We then did a whole bunch of market research on it. We had a really good IP people working in the company and realized that the market was pretty big, nobody had solved the problem, and it was a product that needed to happen. There were eight employees in the company at the time who were using CPAP machines. There was one engineer who was a CPAP user and had had experience with UV and ozone in hospitals. So we as a board decided to fund it. We spent the next year coming up with an automated machine that could clean the hose, clean the mask, clean the reservoir, and then make sure the ozone went back into the atmosphere as oxygen. That was one of the critical parts.

That was the genesis. It was an employee idea, and they were rewarded well with stock in the company.

PETER: How long did it take you to bring SoClean to market, and what challenges did you face in getting it onto the global stage?

BOB: The first product that came out to market literally looked like a black box, and it had a mechanical timer on it. And if you opened it, you would have thought it was a bomb. I mean, it did not look the part. But it worked. All the basic components were there. And we went out to the DME channel—the durable medical equipment suppliers—and talked to them about picking up the product. We couldn’t get anyone to sell it. After a year, we had no resellers. The main problem was they didn’t believe you needed to clean a CPAP at all. We were able to sell a few units on our website. We’re talking 300 or 400 units a month—not very many.

About a year into it, we had spent a lot of money and weren’t selling very many units. We almost gave up on it. What convinced us not to; was the number of handwritten reviews we were getting from customers who had the black box. They were saying, “This is unbelievable,” “It’s changed my life,” and “I wasn’t using my CPAP machine as much as I was supposed to.” Before SoClean, they just didn’t get around to cleaning it. And if you don’t clean it, after a period of time, it smells. You’re going to bed at night, and you say, “Oh, I just won’t put it on tonight. I’ll clean it in the morning.” So it really was a game-changer.

We kept looking at the customers and realized, this is a need. We’ve just got the wrong package. And so we poured out some more money, and we had it redesigned by an industrial engineering team in Boston. It took 18 months to get the redesign done and get the manufacturing going again. And then we brought that product to market in about year three, and that’s the SoClean you have today.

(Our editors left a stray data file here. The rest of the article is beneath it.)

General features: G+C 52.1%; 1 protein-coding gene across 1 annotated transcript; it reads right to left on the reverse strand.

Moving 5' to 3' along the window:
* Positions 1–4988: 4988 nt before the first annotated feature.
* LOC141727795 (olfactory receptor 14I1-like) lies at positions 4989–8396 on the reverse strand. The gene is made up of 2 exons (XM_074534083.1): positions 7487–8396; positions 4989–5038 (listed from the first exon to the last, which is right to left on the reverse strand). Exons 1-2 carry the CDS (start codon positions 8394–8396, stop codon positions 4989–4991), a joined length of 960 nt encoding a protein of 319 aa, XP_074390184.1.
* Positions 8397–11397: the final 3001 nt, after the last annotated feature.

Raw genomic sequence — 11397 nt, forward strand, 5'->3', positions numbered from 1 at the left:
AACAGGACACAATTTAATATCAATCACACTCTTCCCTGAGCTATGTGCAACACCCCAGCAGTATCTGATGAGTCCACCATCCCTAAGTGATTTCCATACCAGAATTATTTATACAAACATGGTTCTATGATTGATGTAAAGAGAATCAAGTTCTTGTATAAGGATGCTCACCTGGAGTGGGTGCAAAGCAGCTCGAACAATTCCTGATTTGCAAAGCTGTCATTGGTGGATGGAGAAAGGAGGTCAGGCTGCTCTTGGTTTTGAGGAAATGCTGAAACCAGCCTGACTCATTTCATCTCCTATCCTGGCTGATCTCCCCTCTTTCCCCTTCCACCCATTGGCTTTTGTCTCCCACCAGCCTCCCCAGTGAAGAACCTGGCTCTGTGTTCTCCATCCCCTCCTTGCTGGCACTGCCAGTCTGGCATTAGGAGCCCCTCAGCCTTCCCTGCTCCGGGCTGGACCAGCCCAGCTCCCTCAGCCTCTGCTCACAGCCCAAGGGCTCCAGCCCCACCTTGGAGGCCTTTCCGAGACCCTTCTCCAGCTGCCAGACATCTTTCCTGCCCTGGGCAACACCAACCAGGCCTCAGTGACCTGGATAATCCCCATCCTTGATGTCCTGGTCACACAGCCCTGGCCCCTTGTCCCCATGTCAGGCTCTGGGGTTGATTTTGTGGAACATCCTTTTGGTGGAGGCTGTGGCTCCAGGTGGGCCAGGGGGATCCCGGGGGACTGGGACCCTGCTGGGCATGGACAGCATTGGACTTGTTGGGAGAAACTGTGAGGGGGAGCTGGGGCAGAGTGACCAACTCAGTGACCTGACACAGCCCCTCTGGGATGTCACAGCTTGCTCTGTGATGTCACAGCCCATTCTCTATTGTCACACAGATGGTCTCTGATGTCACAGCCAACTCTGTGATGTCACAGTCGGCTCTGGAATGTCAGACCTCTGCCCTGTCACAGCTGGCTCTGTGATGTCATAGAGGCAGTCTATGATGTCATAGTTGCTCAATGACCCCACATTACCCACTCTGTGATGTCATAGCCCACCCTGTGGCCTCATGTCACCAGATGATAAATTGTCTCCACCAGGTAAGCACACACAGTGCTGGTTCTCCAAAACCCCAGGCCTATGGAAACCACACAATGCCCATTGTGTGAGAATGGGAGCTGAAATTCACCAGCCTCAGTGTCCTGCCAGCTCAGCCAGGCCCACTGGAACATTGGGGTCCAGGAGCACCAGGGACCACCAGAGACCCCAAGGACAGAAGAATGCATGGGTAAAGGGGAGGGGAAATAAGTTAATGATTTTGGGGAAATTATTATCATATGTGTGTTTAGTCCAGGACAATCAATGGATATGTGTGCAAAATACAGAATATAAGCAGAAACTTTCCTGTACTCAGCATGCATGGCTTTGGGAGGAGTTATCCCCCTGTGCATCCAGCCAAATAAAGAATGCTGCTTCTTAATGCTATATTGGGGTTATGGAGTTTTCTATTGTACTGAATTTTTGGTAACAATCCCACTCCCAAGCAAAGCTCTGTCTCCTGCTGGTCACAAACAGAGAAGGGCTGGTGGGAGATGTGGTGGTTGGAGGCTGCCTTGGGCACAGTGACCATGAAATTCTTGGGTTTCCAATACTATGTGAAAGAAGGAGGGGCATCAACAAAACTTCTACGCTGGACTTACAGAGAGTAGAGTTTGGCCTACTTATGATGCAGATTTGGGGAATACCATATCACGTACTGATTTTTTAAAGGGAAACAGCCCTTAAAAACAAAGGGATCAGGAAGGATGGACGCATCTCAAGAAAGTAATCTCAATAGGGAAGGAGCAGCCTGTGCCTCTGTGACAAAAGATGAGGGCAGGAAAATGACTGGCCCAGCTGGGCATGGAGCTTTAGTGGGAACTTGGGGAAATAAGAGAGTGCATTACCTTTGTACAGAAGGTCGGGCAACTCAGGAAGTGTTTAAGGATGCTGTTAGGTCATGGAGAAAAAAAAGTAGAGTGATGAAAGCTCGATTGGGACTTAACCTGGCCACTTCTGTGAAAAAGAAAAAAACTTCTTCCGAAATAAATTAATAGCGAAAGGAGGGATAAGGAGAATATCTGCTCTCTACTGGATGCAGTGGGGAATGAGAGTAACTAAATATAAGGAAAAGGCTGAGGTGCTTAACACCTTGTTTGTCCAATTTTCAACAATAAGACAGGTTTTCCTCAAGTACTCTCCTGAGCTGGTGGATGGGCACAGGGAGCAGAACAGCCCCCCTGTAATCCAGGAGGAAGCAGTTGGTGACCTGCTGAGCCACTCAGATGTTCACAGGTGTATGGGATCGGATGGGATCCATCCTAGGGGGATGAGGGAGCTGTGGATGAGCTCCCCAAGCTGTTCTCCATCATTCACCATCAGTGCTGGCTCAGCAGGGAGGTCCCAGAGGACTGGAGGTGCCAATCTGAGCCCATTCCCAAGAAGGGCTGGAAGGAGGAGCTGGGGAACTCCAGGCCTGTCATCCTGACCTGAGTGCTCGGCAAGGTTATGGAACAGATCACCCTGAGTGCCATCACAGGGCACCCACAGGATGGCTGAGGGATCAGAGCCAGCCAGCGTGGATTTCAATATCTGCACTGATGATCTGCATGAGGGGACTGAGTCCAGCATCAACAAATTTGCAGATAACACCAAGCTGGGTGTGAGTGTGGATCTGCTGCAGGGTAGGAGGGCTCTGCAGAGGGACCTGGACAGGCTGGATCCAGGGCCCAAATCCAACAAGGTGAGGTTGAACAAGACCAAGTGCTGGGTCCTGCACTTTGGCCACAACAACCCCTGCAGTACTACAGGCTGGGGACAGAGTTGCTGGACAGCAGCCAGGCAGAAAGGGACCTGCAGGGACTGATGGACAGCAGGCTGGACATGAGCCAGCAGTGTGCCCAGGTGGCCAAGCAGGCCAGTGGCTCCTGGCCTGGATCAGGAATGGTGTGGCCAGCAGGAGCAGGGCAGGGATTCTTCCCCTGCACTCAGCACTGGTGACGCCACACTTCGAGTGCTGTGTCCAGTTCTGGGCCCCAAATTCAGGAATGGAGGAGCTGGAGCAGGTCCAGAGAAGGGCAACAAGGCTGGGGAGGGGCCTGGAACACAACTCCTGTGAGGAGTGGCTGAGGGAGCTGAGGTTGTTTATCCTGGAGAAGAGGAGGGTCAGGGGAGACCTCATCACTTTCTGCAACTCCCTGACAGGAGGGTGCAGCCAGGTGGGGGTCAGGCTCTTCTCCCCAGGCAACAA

Even with the new product design, we still had some complications getting it to the marketplace. We were eventually able to get the online resellers to use our marketing materials to educate their customers about the need to clean. Once we started doing that, the sales started taking off. So it took almost four years to really get it to move.

PETER: That’s amazing. I think the really important point is that you didn’t give up. You had all these issues, but the one thing that kept you going was user reviews. That had to be an inspiration to keep moving forward. Was it?

BOB: It was. A CPAP machine is an important part of people’s lives, unfortunately, and if you’re not using it, it’s a health problem. There are two reasons people tend to not use them: It can be uncomfortable until you play around with the mask, and the cleaning. It’s just a hassle. And so if we could do that for people, we felt it was worthwhile. I mean, I can’t tell you—some of the reviews were wild. One woman wrote in, “I knew it was working because my cats used to lick my mask all the time because I wasn’t cleaning it.” All the happy faces and cards that came in, and on and on. For the number of units, we had sold, the number of people writing in…it was pretty incredible.